Where the Cherry Tree Grew by Philip Levy
The Story of Ferry Farm, George Washington's Boyhood Home

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Noted historian pens biography of Ferry Farm—George Washington's boyhood home—and its three centuries of American history


In 2002, Philip Levy arrived on the banks of Rappahannock River in Virginia to begin an archeological excavation of Ferry Farm, the eight hundred acre plot of land that George Washington called home from age six until early adulthood. Six years later, Levy and his team announced their remarkable findings to the world: They had found more than Washington family objects like wig curlers, wine bottles and a tea set. They found objects that told deeper stories about family life: a pipe with Masonic markings, a carefully placed set of oyster shells suggesting that someone in the household was practicing folk magic. More importantly, they had identified Washington’s home itself—a modest structure in line with lower gentry taste that was neither as grand as some had believed nor as rustic as nineteenth century art depicted it.

Levy now tells the farm's story in Where the Cherry Tree Grew. The land, a farmstead before Washington lived there, gave him an education in the fragility of life as death came to Ferry Farm repeatedly. Levy then chronicles the farm's role as a Civil War battleground, the heated later battles over its preservation and, finally, an unsuccessful attempt by Wal-Mart to transform the last vestiges Ferry Farm into a vast shopping plaza.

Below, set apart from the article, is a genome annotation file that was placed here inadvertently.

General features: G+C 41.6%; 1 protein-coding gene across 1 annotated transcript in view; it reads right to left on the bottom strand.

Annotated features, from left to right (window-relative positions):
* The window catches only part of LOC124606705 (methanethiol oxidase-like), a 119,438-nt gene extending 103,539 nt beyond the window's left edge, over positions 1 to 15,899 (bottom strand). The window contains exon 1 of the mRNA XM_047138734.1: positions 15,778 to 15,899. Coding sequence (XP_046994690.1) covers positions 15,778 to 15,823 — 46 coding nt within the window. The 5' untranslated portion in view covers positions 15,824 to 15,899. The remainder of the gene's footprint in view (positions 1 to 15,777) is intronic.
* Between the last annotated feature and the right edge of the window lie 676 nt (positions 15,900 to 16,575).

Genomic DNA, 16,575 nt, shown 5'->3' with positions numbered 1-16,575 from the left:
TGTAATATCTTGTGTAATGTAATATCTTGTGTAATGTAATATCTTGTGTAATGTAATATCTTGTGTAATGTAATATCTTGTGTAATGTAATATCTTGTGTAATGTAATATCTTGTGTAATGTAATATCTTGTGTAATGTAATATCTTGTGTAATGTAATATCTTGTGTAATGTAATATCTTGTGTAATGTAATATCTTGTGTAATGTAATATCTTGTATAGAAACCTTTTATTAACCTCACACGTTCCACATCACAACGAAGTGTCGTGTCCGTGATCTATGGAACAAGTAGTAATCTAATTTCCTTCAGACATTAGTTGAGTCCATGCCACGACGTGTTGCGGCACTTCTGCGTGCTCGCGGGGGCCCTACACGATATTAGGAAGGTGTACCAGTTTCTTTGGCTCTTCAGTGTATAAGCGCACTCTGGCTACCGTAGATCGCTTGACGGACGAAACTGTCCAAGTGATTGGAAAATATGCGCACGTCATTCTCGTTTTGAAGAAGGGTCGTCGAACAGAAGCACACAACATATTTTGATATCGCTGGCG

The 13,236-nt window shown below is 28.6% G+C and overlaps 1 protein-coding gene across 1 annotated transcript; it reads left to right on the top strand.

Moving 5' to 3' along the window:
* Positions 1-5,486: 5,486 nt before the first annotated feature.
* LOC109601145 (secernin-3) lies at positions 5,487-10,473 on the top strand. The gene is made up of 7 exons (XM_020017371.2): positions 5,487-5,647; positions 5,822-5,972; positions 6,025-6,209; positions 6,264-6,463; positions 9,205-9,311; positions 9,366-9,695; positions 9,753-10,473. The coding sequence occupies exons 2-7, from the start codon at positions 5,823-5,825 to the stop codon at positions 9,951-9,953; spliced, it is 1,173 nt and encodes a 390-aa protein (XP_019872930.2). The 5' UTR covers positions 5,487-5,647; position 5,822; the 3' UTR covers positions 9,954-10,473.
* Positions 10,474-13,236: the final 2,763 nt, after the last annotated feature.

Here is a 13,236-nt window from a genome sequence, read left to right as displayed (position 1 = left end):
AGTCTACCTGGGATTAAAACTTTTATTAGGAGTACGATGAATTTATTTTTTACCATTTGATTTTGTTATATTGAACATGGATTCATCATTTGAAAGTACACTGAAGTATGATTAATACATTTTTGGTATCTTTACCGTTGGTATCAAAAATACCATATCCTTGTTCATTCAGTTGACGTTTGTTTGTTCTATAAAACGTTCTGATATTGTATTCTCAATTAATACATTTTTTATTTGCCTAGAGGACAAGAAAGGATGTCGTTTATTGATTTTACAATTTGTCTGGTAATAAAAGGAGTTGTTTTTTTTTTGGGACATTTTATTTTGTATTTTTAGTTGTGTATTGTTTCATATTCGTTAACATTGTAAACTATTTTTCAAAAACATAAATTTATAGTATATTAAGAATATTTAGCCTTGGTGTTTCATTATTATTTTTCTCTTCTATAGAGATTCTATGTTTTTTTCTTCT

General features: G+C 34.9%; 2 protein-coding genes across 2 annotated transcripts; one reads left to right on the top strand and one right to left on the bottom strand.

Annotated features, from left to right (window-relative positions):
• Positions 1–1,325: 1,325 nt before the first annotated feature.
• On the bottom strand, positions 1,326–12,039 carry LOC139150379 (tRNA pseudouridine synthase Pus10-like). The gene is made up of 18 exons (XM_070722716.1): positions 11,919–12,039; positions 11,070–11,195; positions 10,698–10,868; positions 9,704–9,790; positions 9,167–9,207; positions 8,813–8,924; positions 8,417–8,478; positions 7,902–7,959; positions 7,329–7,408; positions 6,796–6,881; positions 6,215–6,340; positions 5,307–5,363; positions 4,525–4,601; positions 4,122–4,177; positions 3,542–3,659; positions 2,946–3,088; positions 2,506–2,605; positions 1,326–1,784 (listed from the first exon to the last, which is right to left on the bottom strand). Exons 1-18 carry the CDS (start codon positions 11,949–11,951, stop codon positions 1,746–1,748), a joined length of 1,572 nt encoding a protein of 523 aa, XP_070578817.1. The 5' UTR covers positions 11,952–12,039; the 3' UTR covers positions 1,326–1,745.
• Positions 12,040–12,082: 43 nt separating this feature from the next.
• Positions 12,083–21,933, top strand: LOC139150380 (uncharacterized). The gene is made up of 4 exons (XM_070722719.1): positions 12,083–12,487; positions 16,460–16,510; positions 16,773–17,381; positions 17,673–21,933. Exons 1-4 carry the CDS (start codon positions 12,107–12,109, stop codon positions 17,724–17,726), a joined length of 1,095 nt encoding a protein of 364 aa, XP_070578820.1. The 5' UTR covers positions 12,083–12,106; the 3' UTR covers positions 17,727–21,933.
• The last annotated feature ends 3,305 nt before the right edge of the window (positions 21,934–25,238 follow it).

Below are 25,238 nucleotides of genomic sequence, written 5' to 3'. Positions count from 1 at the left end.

About Philip Levy

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PHILIP LEVY holds a Ph.D. in history from the College of William and Mary and is currently associate professor of history at the University of South Florida, where he teaches early American history, public history, and historical archaeology. He is the 2004 recipient of the Virginia Historical Society’s prize for best article of the year, and the author of the book Fellow Travelers: Indians and Europeans Contesting the Early American Trail. He lives in Florida.
Published February 12, 2013 by St. Martin's Press. 272 pages
Genres: History. Non-fiction

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Kirkus Reviews

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Washington lived there from age 6 to about 15, and the author was bent on finding out whether there was any factual evidence behind some of the legends ascribed to the Founding Father by the Parson Weems in his book of dubious veracity, The Life of Washington.

Nov 24 2012 | Read Full Review of Where the Cherry Tree Grew: T...

Publishers Weekly

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In 2008, historian and archeologist Levy (Fellow Travelers: Indians and Europeans Contesting the Early American Trail) announced that he and his team had uncovered George Washington’s boyhood home on the banks of Virginia’s Rappahannock River.

Dec 17 2012 | Read Full Review of Where the Cherry Tree Grew: T...

The Washington Times

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Back in the mists of time when the White House press corps was much smaller and far less pompous, President Lyndon Johnson often called a small pool of regulars into the Cabinet Room to casually plant some off-the-record point he wanted made without being quoted. The point often came only after s...

Feb 27 2013 | Read Full Review of Where the Cherry Tree Grew: T...

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